In a gentrified neighborhood of New York, Jane, Zoe, and their 18 year-old daughter, Ruby, live down the street from Zoe’s married college bandmates, Andrew and Elizabeth, and their 17 year-old son Harry. Their band, Kitty’s Mustache had a moment of fame and a legendary fourth member who rose quickly to stardom without them and fell just as fast. Now the three remaining have entered into the normalcy of adulthood, married, had children, followed their passions, and settled in to life.
This was my first Emma Straub book, and I absolutely enjoyed every page of it. All the characters were interesting to me, even if I absolutely detested them (cough ANDREW cough). Zoe, the cool, hipster mom of the bunch, deals with parenting, connecting with her teen daughter, and a failing marriage all at once, as I think many people do. The emotional arc as she deals with her marital trouble left behind a really important message of process: She freaked out, she self-evaluated, she decided between fix and flee, and she ultimately decided to try to fix what was broken rather than leave the relationship behind. She is a flawed character in her parenting and in her marriage, but I was rooting for her the entire time because she was so wonderfully human. Similarly, Elizabeth is in denial about so many things, and watching her break out of her routine and take off her blinders to take control of her life was so satisfying.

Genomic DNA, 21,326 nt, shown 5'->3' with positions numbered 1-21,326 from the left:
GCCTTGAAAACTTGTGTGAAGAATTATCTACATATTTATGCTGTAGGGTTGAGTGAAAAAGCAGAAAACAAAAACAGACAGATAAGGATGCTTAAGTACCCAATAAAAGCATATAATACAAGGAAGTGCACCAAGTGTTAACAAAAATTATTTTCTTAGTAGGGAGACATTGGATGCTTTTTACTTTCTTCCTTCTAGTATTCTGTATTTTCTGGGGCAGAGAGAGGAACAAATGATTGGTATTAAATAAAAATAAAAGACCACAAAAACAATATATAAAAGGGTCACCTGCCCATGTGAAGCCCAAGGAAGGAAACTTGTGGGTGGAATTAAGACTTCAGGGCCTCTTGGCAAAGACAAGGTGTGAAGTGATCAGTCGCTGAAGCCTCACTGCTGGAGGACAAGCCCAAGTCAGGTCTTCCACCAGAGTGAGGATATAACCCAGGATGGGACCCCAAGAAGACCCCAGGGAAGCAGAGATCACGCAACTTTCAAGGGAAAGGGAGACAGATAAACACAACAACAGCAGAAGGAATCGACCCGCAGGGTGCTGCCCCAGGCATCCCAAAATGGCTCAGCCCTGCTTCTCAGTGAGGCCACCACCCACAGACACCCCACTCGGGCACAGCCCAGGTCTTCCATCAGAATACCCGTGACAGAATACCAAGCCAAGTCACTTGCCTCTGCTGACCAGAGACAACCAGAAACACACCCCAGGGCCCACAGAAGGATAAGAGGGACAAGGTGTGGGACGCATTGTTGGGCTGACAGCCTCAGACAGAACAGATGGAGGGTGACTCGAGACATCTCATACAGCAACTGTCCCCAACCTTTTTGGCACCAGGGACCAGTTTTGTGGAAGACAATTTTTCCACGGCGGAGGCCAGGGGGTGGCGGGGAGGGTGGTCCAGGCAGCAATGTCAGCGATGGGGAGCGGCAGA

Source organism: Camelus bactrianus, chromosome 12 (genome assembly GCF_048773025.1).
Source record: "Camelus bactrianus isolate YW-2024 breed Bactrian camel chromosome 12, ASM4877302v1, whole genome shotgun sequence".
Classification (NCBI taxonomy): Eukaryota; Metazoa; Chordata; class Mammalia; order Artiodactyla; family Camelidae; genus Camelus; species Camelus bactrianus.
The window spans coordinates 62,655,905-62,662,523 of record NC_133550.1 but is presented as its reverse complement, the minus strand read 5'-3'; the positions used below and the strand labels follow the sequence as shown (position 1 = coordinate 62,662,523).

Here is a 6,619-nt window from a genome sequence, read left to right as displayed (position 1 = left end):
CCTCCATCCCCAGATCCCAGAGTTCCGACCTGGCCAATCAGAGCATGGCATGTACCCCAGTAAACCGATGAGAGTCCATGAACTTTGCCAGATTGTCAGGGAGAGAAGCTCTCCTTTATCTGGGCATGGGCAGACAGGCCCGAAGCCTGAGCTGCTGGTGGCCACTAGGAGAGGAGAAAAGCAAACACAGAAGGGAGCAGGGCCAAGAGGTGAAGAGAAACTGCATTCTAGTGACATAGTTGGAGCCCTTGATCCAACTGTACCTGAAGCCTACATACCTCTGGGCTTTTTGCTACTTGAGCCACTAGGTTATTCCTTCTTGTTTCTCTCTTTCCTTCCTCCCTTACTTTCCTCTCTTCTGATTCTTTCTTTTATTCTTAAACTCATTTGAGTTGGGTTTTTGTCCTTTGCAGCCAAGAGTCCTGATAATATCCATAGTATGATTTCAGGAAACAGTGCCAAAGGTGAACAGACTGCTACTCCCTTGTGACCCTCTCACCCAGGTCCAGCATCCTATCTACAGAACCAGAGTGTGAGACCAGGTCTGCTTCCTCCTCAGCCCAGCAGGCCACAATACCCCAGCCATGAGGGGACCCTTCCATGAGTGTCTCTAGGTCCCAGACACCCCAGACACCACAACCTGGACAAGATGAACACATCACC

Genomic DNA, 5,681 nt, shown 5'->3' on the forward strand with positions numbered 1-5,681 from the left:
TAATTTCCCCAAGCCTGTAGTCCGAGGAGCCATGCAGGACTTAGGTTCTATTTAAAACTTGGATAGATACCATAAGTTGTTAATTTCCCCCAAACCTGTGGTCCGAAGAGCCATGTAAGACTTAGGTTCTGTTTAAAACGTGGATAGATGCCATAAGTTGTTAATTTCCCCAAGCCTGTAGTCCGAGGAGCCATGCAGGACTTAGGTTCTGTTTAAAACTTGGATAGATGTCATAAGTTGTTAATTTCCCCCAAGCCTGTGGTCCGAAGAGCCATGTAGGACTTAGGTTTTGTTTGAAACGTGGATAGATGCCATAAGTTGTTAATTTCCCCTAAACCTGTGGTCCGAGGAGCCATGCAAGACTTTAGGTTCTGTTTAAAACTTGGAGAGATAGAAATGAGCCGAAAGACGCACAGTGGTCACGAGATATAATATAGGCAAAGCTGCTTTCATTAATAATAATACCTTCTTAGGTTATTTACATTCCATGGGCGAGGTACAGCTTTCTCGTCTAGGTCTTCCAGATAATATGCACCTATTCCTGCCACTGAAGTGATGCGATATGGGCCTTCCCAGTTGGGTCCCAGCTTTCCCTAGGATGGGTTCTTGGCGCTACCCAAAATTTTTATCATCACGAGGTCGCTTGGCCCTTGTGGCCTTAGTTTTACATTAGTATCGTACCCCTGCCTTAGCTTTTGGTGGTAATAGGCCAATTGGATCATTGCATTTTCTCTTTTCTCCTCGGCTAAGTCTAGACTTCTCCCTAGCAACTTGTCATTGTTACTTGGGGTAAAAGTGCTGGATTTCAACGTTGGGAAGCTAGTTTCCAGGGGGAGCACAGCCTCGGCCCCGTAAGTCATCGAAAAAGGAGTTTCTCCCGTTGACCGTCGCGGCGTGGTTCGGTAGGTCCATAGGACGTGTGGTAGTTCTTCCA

Her husband, Andrew, was positively deplorable as a character. However, Straub writes him in with such finesse that I can hardly be mad about it. Hiding his privilege and his ignorance of said privilege carefully in his own actions and words, as well as through Elizabeth’s memories and perspective, and making him out to be selfish and absolutely ridiculous through his own first person narrative was genius and I really, really enjoyed my growing hatred of him throughout the novel.
This book also tackles other themes like the endurance of long friendships, the ebb and flow of relationships, and loyalty, yet always brings a modern take and a healthy dose of wit. The lens of multiple generations kept the story really fresh and showed the challenges of both raising children and being someone’s child. I ultimately really loved how the book shows that friendships and relationships aren’t one smooth, easy ride, and neither is growing up.
Finally, place acts as a character all its own in this book, as Straub brings to life Ditmas Park. The neighborhood and specifically Zoe and Jane’s house acts as a constant for the older generation, who are all experiencing change faster than they’d like. In turn, the neighborhood haven within the city of New York has clearly shaped the adolescence and personalities of Ruby and Harry. It was so much fun to read about this place, and I felt like it was somewhere I’d like to go live myself.
Overall? A great read built up on strong characters, plenty of wit, and relatable takeaways.
PUBLICATION DETAILS: Riverhead Books ; May 30, 2017; 978-1594634680 ; 384 pp. Fiction -> Humor